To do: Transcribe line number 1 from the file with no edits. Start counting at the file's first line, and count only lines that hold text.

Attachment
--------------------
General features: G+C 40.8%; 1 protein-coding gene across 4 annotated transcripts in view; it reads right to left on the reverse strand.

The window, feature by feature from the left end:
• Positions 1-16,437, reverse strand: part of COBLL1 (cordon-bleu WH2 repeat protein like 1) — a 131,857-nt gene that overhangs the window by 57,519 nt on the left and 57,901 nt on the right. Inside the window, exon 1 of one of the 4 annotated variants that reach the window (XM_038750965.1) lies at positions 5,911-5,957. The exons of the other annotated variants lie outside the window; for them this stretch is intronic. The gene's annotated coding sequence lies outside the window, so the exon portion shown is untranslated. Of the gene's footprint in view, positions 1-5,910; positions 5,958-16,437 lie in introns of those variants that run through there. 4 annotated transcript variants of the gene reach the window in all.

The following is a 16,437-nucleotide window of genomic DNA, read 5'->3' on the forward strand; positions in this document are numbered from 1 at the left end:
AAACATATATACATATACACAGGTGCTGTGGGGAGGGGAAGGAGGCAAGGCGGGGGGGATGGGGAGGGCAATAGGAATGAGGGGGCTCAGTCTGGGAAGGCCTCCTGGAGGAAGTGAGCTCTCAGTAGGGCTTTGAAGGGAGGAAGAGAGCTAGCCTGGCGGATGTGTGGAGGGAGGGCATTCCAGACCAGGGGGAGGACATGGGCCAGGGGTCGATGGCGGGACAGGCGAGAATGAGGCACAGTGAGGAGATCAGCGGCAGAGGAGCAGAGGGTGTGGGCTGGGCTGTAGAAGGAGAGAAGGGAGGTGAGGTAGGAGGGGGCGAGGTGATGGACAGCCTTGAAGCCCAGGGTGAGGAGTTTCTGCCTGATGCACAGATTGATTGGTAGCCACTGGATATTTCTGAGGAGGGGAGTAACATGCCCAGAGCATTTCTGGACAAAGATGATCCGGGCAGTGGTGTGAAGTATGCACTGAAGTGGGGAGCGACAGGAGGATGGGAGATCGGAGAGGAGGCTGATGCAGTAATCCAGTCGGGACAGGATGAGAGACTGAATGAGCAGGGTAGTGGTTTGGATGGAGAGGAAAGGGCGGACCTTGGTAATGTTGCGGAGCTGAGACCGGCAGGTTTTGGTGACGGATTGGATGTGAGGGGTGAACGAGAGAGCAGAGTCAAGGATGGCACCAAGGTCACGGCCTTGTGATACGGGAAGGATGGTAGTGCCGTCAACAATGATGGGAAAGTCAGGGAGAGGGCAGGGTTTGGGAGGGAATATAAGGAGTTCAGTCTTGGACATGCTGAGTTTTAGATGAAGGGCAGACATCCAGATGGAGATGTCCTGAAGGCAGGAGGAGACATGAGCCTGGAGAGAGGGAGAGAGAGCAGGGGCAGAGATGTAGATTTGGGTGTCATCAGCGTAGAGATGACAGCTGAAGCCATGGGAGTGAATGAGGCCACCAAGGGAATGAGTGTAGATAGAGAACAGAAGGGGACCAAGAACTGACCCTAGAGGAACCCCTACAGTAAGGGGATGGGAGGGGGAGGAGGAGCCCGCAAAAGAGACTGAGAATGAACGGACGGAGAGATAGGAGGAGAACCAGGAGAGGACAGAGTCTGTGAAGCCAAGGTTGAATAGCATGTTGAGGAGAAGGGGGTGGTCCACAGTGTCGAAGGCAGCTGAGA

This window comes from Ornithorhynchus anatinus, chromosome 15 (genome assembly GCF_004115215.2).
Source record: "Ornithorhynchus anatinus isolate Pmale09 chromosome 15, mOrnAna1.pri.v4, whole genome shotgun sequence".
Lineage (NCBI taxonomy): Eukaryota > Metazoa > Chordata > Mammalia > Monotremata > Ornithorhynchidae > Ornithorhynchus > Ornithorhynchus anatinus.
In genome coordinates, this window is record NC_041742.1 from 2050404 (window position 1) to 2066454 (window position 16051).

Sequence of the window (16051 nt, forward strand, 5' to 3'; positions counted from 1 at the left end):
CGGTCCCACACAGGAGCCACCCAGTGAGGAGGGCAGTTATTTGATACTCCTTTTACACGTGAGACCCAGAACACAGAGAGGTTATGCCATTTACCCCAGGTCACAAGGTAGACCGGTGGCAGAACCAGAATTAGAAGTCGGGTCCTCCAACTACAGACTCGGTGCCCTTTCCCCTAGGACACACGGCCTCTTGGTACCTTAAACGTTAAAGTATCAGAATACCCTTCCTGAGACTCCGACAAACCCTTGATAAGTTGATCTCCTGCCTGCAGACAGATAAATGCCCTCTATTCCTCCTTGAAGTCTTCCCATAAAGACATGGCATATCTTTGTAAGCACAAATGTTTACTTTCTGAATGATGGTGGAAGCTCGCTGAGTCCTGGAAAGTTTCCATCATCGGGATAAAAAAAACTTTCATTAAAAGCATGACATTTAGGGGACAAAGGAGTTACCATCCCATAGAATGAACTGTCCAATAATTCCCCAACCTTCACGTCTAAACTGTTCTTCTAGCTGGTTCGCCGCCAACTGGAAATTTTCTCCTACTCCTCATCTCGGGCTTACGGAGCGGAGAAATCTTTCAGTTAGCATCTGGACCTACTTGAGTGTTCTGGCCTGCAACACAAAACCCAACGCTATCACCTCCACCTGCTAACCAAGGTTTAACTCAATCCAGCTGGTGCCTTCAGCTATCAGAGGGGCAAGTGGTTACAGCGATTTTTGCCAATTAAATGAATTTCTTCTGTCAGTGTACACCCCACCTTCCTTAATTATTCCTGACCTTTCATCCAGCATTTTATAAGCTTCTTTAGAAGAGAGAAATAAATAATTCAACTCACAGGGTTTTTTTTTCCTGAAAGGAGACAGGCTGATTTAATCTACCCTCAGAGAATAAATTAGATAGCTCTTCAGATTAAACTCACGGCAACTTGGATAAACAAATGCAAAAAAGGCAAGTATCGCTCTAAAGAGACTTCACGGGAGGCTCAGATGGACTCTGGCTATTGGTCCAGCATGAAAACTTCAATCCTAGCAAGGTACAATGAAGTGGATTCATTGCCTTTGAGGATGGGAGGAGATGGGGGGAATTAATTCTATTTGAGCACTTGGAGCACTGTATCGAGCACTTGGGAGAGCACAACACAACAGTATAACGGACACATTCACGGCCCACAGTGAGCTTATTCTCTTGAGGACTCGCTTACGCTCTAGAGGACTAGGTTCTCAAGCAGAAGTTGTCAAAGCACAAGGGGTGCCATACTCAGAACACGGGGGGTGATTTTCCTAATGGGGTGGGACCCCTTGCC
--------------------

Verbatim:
General features: G+C 40.8%; 1 protein-coding gene across 4 annotated transcripts in view; it reads right to left on the reverse strand.